“You’re kind of brainwashed into thinking that Martins is king,” Carlton said. Recalling her experience as a student in his class, she said, “He put his hand—he has these big hands—and he just kind of led dancers around at times by the backs of their heads. I guarantee you, not one dancer—because their job is in jeopardy—could ever say to him, ‘That makes me uncomfortable. Please don’t do that.’”
It was this stark imbalance of power which alarmed Carlton the most as a young dancer aspiring to join the company.
At its worst, this culture of silence can serve to maintain an environment of outright violence and exploitation, as in the case of Alexandra Waterbury, a former student at the School of American Ballet. In August, Waterbury came forward with allegations of sexual harassment and abuse against multiple New York City Ballet male principal dancers and is now suing both the individual dancers and City Ballet for creating what she calls a “fraternity house environment…that emboldens [male members of the Company] to disregard the law and violate the basic rights of women.”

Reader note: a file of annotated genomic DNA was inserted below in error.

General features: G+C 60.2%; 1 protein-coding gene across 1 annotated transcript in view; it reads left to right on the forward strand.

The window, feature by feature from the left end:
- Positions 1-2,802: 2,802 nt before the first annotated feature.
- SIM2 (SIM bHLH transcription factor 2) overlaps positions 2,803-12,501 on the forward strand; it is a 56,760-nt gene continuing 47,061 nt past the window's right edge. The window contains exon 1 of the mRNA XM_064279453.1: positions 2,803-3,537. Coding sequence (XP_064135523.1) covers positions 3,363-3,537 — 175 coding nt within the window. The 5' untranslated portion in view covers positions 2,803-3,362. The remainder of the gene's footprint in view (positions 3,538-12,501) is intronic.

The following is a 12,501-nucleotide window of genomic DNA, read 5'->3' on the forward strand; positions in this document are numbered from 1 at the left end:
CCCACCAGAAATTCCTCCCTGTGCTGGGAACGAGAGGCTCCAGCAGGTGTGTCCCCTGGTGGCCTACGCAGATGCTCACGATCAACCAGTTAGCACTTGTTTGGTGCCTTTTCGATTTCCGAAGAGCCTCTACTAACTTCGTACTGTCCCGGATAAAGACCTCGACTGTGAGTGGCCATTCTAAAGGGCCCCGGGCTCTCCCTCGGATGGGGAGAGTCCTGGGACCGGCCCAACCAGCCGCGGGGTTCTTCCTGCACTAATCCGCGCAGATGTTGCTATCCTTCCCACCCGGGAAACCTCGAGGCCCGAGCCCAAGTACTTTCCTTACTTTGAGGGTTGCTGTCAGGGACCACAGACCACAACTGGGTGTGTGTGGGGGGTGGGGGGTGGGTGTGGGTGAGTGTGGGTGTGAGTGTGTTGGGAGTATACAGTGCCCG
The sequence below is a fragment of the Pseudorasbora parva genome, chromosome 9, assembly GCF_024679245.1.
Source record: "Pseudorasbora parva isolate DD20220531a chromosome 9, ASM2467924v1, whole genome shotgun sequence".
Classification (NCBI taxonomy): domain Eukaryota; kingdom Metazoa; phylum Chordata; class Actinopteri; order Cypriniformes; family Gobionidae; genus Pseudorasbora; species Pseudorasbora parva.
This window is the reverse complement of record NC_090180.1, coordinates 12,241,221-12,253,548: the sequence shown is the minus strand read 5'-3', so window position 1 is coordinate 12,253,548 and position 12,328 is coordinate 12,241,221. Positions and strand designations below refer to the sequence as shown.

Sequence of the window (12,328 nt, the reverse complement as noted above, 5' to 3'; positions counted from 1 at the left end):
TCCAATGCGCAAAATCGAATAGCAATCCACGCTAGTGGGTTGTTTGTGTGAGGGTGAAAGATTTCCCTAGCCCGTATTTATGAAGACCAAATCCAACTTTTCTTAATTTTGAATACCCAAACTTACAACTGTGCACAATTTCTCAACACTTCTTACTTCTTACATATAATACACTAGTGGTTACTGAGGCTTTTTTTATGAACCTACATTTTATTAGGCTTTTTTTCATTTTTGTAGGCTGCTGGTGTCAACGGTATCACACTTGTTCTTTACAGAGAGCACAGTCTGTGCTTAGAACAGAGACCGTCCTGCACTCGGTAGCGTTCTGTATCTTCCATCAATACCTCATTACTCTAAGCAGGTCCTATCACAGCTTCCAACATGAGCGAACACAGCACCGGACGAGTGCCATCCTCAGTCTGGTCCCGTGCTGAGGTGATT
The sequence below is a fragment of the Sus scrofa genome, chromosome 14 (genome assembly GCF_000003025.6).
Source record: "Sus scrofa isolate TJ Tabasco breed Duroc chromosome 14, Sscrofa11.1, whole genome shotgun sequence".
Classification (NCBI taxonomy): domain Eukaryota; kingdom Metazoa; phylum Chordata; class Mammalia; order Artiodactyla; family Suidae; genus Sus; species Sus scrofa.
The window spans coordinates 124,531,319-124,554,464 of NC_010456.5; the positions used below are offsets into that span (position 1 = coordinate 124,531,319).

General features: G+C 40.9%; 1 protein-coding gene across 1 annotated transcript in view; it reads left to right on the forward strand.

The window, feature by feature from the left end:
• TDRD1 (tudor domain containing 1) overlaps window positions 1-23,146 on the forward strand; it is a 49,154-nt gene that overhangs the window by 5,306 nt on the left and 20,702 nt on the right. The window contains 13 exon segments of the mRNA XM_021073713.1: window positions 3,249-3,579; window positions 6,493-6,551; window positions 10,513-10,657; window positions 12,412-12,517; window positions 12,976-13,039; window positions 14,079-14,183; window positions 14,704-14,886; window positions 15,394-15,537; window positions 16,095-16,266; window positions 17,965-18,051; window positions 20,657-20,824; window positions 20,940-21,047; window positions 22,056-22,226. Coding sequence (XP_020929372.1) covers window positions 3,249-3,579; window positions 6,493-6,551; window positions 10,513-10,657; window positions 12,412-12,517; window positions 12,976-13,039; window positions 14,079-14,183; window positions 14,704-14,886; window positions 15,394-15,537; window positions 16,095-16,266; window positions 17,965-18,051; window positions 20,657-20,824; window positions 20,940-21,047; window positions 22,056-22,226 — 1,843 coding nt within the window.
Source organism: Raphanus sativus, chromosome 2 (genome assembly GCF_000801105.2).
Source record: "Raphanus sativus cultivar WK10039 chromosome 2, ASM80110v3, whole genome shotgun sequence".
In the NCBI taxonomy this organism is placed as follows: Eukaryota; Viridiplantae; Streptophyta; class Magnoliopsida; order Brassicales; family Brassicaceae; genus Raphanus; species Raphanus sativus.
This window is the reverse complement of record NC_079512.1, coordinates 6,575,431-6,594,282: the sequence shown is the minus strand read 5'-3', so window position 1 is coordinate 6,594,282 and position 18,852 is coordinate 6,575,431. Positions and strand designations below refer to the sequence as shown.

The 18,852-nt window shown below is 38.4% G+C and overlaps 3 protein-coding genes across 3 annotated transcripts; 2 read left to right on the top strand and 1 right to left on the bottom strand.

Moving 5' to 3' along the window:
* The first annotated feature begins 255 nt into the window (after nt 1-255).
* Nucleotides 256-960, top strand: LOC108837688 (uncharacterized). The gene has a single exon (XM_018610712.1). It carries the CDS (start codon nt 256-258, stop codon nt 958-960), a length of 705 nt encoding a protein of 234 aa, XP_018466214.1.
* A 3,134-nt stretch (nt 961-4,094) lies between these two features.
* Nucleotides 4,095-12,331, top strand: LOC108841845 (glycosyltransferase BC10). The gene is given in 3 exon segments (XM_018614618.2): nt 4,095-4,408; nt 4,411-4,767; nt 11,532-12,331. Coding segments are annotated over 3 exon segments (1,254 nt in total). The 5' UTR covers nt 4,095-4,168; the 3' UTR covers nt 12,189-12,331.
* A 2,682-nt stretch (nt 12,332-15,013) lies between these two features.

The lawsuit accuses Chase Finlay, a principal dancer who has since left the company, of taking and sharing explicit photos and videos of Waterbury with other male dancers and company donors. Finlay and the other dancers exchanged lewd and demeaning comments about Waterbury and other female dancers, many of whom were students at the time. In one text message conversation cited in the suit, New York City Ballet donor Jared Longhitano suggests to Finlay that “we could tie some of [the female dancers] up and abuse them like farm animals”—to which Finlay added, “or like the sluts they are.”